- Media muxer – The media muxer APIs can be used to combine elementary audio and video streams into a single output file. Currently, apps can multiplex MPEG-4 audio and video streams into a single MPEG-4 output file.
- Playback progress and scrubbing in remote control clients
- Various updated ways to build UI (overlays, update notifications, rotation, etc…)
- Improved international users support:
- RTL improvements – Hebrew, Arabic, and other RTL (right-to-left) now supported in the home screen, settings, and Phone, People, and Keep apps.
- Utilities for localization
- A new BidiFormatter provides a set of simple APIs for wrapping Unicode strings so that you can fine-tune your text rendering in RTL scripts.
- A new getBestDateTimePattern() method automatically generates the best possible localized form of a Unicode UTS date for a locale that you specify.
- Pseudo-locales simulate the language, script, and display characteristics associated with a locale or language group.
- More supported languages – Africaans, Amharic (አማርኛ), Hindi (हिंदी), Swahili (Kiswahili), and Zulu (IsiZulu).
- Enterprise and Security:
- Wi-Fi configuration for WPA2-Enterprise networks
- Android sandbox reinforced with SELinux
- KeyChain enhancements – The KeyChain API now provides a method that allows applications to confirm that system-wide keys are bound to a hardware root of trust for the device. This provides a place to create or store private keys that cannot be exported off the device, even in the event of a root or kernel compromise.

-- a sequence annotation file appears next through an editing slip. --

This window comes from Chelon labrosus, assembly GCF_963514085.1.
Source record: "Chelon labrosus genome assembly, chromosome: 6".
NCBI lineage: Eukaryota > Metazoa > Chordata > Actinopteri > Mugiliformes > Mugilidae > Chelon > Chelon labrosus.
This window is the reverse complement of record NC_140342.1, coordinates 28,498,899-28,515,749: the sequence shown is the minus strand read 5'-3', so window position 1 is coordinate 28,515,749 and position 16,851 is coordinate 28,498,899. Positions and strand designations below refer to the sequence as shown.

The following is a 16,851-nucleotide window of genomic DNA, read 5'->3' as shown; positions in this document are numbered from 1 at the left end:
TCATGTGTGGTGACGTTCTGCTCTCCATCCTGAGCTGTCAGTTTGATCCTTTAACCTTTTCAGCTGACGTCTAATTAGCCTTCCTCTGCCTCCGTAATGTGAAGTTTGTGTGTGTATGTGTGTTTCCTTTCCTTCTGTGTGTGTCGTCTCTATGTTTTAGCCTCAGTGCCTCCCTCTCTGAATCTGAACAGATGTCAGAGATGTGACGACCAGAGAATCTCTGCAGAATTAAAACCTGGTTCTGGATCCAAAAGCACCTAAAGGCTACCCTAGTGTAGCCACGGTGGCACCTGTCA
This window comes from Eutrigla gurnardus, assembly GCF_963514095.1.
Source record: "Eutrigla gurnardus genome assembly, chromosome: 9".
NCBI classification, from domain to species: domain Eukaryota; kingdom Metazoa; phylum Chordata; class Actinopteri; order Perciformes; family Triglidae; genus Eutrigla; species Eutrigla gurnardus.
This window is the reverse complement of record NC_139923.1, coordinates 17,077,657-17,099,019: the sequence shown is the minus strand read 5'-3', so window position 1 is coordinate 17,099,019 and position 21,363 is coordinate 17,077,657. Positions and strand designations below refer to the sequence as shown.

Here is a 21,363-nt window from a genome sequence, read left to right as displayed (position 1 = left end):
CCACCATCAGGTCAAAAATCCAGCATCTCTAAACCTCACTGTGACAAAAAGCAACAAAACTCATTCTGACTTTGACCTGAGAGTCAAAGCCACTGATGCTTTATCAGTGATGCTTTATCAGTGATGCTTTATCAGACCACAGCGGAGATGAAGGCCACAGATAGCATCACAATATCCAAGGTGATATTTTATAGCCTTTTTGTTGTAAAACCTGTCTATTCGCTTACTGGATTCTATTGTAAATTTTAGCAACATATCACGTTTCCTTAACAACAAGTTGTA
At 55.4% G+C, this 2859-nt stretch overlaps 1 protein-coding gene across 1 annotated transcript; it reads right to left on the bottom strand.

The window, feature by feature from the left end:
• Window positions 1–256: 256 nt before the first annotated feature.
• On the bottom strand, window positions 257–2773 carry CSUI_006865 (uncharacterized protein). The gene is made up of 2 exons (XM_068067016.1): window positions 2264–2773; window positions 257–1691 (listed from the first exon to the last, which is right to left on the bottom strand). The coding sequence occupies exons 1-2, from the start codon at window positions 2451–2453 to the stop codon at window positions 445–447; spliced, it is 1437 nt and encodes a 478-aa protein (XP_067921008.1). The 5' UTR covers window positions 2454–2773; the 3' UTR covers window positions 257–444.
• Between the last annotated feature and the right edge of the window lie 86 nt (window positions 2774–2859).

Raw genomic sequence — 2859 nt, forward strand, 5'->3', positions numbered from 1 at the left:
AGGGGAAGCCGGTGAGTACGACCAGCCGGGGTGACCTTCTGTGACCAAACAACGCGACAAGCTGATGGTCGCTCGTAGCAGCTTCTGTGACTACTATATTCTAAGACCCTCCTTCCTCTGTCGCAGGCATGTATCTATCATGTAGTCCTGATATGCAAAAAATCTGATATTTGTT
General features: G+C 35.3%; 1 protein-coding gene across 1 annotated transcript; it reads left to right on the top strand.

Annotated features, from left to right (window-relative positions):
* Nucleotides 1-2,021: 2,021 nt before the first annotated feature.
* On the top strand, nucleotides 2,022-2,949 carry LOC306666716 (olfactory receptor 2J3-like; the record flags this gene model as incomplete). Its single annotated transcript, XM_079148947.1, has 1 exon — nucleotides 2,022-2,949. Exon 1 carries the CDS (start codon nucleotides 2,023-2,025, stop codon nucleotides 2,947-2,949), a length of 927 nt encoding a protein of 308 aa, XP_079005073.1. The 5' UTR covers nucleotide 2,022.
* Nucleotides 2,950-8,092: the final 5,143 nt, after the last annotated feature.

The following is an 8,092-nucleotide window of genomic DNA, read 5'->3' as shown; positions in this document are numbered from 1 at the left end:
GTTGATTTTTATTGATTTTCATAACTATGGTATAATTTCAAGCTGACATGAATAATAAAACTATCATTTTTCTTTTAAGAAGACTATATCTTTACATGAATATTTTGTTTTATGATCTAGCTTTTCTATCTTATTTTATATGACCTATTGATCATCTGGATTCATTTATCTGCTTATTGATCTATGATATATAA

- Android Keystore Provider – Allows applications to create exclusive-use keys that cannot be seen or used by other apps.
- Restrict Setuid from Android Apps – The
/systempartition is now mounted
nosuidfor zygote-spawned processes, preventing Android applications from executing
- Debugging / Performance Analysis:
- Enhanced Systrace logging – You can now collect trace data from hardware modules, kernel functions, Dalvik VM including garbage collection, resources loading, and more.
- On-screen GPU profiling – In the Profile GPU rendering option you can now visualize your app’s effective framerate on-screen in real-time.
You can find the full details on Android 4.3 Jelly Bean Developer’s page.